You also forget that a lot of physics is theoretical not actuality thus your claims about losing those subjects is erroneous as well.

    I like your signature quote and enjoy reading Feynman though I would say he is in error in part because the theory may be correct because the possibility of something going wrong during the experiment is very probable.
    I don't believe that you have proven General Relativity to be wrong. In fact I am calling you on it, see this thread here: http://forums.carm.org/vbb/showthrea...tivity-is-Wong! and offer your explanation.

    I think that you're either going to have to admit that you were wrong, or that you lied.

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  • HumbleThinker
    replied
    Originally posted by LittleDrummerBoy View Post
    Physics departments regularly employ faculty who may not believe in relativity or quantum mechanics.
    At what schools? And who?

    Leave a comment:


  • HumbleThinker
    replied
    Originally posted by archaeologist55 View Post
    I would disagree with you but am not in the mood to go into much detail here. Suffice it to say that General Relativity is wrong and I have proven it to be so. Einstein made a fatal error in his calculations and thinking

    You also forget that a lot of physics is theoretical not actuality thus your claims about losing those subjects is erroneous as well.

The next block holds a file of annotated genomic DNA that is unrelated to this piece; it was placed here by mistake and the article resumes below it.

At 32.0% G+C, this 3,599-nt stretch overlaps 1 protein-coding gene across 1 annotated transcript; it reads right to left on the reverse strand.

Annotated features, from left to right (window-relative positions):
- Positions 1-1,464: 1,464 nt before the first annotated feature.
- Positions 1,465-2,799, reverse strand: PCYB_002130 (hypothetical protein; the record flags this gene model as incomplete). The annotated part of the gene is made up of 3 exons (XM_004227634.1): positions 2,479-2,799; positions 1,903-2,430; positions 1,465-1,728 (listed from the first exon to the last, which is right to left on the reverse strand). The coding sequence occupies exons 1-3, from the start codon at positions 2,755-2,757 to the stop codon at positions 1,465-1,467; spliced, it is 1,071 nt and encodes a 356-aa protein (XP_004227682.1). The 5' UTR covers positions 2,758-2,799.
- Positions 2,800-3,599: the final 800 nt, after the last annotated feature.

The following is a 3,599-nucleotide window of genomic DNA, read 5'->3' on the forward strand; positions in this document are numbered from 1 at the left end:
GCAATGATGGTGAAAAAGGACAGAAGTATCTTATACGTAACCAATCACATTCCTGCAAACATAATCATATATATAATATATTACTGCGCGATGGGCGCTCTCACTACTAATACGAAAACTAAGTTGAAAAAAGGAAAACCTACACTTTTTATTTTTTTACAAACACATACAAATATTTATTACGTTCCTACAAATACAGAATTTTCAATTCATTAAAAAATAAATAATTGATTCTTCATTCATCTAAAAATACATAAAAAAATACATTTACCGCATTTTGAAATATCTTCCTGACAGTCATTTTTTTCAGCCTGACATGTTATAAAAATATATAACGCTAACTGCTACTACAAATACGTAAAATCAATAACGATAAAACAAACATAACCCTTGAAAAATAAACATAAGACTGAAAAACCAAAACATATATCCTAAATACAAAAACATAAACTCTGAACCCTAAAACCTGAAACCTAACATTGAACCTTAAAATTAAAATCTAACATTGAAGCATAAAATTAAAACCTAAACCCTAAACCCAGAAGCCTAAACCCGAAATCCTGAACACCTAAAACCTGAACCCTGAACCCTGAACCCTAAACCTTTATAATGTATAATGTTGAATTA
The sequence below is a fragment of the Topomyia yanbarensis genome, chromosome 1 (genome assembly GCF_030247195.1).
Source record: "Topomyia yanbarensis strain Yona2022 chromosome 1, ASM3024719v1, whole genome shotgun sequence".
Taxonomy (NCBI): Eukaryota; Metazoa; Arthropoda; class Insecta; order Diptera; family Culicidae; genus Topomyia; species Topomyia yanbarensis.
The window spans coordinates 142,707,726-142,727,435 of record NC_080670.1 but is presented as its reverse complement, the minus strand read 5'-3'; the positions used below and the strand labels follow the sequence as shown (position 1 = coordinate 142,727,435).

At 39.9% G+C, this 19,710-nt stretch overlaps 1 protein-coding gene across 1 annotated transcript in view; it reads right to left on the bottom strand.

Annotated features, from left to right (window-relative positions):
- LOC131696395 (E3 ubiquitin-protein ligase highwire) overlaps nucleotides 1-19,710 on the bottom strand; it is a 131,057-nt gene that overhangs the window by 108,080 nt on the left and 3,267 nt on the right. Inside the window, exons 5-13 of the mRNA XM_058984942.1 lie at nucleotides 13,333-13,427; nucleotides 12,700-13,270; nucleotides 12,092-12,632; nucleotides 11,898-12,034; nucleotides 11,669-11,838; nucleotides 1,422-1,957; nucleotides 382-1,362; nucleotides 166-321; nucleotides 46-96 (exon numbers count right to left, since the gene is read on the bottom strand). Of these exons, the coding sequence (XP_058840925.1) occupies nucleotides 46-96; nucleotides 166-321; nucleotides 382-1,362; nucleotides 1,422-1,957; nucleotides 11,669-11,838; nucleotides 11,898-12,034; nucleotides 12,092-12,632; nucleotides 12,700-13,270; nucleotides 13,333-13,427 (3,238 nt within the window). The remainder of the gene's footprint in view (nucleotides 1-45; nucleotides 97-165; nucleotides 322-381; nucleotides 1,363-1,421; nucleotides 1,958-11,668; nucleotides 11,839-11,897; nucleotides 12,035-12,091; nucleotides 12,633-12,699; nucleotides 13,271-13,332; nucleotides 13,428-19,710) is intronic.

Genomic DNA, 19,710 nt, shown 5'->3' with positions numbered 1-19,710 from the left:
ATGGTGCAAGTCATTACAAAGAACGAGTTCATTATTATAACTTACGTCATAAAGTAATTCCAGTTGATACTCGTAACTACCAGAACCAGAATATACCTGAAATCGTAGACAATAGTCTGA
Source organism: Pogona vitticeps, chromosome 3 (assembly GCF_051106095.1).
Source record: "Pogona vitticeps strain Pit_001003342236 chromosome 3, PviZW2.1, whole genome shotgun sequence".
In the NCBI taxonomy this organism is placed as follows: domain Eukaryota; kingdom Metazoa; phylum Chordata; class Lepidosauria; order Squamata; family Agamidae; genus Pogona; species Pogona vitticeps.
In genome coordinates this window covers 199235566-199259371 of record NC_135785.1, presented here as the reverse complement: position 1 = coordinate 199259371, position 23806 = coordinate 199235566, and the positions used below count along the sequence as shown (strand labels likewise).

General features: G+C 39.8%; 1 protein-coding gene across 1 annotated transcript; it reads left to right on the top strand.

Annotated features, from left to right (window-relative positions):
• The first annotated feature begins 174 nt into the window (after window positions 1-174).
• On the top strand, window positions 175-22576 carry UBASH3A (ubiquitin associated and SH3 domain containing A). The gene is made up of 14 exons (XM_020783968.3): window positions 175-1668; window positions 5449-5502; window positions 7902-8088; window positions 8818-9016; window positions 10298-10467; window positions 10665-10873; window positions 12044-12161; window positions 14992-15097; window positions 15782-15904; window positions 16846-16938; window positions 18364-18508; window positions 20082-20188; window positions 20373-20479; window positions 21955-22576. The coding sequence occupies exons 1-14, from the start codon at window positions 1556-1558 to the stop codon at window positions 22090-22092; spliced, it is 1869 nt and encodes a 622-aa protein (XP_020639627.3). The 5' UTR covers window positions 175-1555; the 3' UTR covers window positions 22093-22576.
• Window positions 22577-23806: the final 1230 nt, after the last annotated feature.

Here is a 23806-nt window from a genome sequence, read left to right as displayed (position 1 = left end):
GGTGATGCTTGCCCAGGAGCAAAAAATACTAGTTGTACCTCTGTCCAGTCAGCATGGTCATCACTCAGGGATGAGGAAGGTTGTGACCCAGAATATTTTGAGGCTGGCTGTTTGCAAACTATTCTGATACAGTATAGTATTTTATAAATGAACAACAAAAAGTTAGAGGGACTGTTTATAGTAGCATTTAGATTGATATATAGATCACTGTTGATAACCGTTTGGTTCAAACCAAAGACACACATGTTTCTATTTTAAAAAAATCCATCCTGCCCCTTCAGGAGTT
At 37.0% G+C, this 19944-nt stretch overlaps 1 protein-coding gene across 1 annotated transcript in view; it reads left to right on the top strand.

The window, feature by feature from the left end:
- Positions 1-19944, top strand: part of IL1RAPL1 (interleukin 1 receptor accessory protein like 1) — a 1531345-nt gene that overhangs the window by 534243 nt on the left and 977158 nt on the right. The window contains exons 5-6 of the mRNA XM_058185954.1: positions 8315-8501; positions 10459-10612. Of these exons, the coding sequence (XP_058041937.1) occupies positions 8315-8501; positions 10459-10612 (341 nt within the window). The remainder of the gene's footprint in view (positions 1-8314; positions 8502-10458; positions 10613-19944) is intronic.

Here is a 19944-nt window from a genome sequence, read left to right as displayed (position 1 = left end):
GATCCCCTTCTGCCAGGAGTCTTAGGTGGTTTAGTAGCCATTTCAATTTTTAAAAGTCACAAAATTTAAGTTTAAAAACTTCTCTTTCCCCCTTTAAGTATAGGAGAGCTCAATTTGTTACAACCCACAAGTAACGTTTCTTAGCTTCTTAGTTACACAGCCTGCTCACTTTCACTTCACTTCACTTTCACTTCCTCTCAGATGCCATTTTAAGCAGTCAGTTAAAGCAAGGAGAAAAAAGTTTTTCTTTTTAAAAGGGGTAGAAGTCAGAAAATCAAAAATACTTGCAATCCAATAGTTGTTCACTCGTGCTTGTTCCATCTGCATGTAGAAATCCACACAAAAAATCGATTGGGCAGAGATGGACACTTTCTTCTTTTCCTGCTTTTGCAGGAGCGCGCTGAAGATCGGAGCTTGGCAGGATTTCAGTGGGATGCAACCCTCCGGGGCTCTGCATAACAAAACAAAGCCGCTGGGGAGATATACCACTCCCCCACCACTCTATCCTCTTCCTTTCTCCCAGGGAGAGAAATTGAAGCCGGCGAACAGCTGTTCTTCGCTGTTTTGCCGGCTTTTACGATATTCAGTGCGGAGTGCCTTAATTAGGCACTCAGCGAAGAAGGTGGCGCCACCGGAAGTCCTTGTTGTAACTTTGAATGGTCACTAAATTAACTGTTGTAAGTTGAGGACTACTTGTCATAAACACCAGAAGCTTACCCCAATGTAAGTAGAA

I like your signature quote and enjoy reading Feynman though I would say he is in error in part because the theory may be correct because the possibility of something going wrong during the experiment is very probable.
    Do you have any idea how many have claimed to disprove general relativity and been shown to be utterly wrong aka quacks? Given this, why should we believe that you are the special snowflake that has actually done it? Given your past posts, I honestly do not have faith that you even understand how to disprove something in science.

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  • Lntz
    replied
    Originally posted by archaeologist55 View Post
    I would disagree with you but am not in the mood to go into much detail here. Suffice it to say that General Relativity is wrong and I have proven it to be so. Einstein made a fatal error in his calculations and thinking

    You also forget that a lot of physics is theoretical not actuality thus your claims about losing those subjects is erroneous as well.

    I like your signature quote and enjoy reading Feynman though I would say he is in error in part because the theory may be correct because the possibility of something going wrong during the experiment is very probable.
    Right, so you're a quack.

    Feel free to change my opinion at anytime by actually supporting your claims.